• By providing proactive data governance. Establishing trust in data means having full visibility of its lineage and controlling what happens to your sensitive data in a transparent way. Meeting compliance requirements and demonstrating how data is protected won’t slow you down anymore.

You may be wondering what is so different about modern MDM systems that makes all of the above possible. One major difference is that modern MDM systems like CluedIn are built on a NoSQL, schema-less database called Graph. In the world of Graph, the relationships between the data are as important as the data itself.

A really simple way to think of it is similar to the difference between organising your data into neat rows and columns in Excel versus jotting it down on a whiteboard. With the whiteboard you can visualise the relationships between the data and add the connections as they emerge. This is exactly what Graph does - as the data is ingested, it allows the patterns and relationships to surface, and is then able to organise it into a natural data model. LinkedIn, Facebook and Google are all built on Graph, and the same principles of schema-less, scalable modeling now apply to MDM.

What does the future of Master Data Management look like?

In many ways, the future of Master Data Management doesn't look like Master Data Management at all. Where traditional MDM systems were siloed and slow, modern platforms are integrated and quick. Where the old way of approaching MDM dictated set rules and structures, the new way embraces freedom and flexibility. And if we accept that these concepts shouldn't only apply to Master data, but all data, then the concept of Master Data Management becomes almost entirely redundant.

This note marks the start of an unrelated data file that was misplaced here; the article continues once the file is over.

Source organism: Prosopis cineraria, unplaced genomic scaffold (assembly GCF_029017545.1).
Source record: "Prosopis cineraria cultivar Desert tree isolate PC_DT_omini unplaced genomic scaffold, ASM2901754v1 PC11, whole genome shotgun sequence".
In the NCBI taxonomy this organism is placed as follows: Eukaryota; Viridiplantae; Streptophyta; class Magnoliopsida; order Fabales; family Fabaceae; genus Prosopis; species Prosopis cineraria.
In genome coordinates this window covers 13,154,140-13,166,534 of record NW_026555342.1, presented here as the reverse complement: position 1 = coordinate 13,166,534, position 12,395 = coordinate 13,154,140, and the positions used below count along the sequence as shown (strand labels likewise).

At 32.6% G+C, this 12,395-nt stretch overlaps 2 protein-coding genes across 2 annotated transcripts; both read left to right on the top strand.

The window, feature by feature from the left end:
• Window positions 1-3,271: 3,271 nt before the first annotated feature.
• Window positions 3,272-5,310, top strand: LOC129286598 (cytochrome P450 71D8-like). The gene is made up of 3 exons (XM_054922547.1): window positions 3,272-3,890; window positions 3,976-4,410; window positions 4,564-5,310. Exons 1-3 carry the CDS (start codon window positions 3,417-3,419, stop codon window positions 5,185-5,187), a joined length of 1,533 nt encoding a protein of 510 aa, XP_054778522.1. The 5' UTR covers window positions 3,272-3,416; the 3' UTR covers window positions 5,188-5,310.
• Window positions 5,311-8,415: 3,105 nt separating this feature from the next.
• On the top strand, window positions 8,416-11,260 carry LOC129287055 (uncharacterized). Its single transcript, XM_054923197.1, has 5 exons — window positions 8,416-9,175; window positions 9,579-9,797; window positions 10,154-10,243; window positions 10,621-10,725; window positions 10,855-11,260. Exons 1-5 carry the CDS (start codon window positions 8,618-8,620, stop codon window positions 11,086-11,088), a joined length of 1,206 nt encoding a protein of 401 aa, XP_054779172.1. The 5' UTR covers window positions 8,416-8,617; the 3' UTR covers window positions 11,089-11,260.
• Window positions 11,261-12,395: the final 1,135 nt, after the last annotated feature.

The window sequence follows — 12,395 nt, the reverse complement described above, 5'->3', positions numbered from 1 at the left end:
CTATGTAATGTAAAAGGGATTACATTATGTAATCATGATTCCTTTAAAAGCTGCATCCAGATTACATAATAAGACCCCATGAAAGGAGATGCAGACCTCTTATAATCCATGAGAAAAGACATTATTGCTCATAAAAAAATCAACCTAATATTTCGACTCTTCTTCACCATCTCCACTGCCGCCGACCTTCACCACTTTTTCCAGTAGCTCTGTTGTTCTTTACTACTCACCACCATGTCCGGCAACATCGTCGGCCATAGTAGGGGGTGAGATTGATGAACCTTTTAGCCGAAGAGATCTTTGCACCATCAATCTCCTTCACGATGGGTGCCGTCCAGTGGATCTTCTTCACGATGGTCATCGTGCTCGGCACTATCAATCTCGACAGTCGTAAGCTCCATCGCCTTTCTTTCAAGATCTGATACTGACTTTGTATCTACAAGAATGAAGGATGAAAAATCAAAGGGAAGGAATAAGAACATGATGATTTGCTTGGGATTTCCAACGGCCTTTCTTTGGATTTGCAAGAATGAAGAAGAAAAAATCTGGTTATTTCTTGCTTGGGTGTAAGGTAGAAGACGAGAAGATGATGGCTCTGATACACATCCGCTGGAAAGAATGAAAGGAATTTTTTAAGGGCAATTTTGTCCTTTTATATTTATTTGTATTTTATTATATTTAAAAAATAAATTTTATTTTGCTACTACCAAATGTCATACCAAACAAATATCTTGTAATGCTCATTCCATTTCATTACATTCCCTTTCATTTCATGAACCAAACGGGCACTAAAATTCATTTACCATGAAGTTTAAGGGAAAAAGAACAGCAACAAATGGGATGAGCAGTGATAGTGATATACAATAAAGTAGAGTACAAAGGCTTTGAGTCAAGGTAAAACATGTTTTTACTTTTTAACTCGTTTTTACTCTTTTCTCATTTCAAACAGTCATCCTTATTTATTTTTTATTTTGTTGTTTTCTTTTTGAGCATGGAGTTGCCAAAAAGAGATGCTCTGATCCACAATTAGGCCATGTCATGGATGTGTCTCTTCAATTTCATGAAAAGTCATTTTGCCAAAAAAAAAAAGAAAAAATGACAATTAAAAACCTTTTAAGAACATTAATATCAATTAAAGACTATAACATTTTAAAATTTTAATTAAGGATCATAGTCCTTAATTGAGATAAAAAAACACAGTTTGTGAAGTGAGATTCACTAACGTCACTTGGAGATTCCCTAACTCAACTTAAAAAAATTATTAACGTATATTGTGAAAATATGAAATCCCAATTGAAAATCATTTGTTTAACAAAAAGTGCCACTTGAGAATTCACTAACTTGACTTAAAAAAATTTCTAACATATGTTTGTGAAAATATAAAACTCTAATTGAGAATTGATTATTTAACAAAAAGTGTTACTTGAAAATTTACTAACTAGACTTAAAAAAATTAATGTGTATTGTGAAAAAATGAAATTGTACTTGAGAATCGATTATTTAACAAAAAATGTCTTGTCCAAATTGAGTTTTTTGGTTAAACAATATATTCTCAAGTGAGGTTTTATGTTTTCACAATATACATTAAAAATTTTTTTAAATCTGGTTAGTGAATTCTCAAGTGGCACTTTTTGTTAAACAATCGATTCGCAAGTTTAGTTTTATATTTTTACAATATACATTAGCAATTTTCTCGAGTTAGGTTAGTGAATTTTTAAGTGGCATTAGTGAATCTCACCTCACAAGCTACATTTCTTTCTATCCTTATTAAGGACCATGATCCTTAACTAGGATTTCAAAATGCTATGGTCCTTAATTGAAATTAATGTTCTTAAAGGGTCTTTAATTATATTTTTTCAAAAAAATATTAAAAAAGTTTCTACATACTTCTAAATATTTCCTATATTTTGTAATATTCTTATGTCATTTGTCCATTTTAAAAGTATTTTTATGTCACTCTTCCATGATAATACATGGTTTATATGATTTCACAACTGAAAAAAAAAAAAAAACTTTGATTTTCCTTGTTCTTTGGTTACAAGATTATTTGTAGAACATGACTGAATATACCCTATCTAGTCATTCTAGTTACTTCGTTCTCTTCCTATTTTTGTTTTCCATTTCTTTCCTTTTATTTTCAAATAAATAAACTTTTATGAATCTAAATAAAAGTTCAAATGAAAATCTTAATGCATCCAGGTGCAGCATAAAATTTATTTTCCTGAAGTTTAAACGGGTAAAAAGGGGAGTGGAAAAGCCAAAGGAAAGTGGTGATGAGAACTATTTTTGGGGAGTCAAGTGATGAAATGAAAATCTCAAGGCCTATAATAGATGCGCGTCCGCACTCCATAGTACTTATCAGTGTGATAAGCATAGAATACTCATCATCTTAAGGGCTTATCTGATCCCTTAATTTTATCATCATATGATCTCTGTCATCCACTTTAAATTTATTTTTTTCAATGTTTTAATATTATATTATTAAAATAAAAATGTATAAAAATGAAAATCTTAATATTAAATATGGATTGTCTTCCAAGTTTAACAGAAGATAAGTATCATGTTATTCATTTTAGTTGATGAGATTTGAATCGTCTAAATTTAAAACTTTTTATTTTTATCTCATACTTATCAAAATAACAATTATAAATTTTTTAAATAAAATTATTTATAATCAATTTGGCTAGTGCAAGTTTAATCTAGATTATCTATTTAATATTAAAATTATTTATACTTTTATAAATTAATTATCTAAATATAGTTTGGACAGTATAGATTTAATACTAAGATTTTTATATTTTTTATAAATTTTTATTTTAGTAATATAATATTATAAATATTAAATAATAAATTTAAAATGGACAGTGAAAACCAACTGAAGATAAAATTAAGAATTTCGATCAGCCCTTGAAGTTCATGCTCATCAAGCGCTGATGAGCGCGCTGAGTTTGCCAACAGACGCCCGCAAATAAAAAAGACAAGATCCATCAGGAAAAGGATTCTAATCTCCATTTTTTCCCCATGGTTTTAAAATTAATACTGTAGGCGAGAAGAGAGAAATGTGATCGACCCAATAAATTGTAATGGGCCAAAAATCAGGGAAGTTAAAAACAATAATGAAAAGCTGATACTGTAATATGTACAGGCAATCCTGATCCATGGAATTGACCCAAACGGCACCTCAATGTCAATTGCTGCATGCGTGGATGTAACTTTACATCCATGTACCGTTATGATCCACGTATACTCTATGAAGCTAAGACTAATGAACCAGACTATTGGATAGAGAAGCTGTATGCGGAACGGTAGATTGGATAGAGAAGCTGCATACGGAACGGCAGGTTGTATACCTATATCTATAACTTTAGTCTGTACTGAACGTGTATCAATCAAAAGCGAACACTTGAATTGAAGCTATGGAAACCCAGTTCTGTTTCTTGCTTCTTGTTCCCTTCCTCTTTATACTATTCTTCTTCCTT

At this point in time, CluedIn is the only MDM platform that uses Graph. This will change as established vendors and new market entrants recognise how powerful Graph can be when applied to the management of business data. And that's a good thing. Right now, forward-thinking businesses that want to use their data to react to market forces, competitive advancements and customer preferences have a very limited choice: traditional MDM or CluedIn. As the market continues in this direction, a new category will emerge and we will no longer talk about traditional or modern approaches to MDM. In fact, there's a very good chance that by that stage, we won't be talking about MDM at all.

 

Tim-avatar
By Tim Ward
Chief Executive Officer at CluedIn

Find out more about how modern approaches to MDM deliver more value from your data. Watch the webinar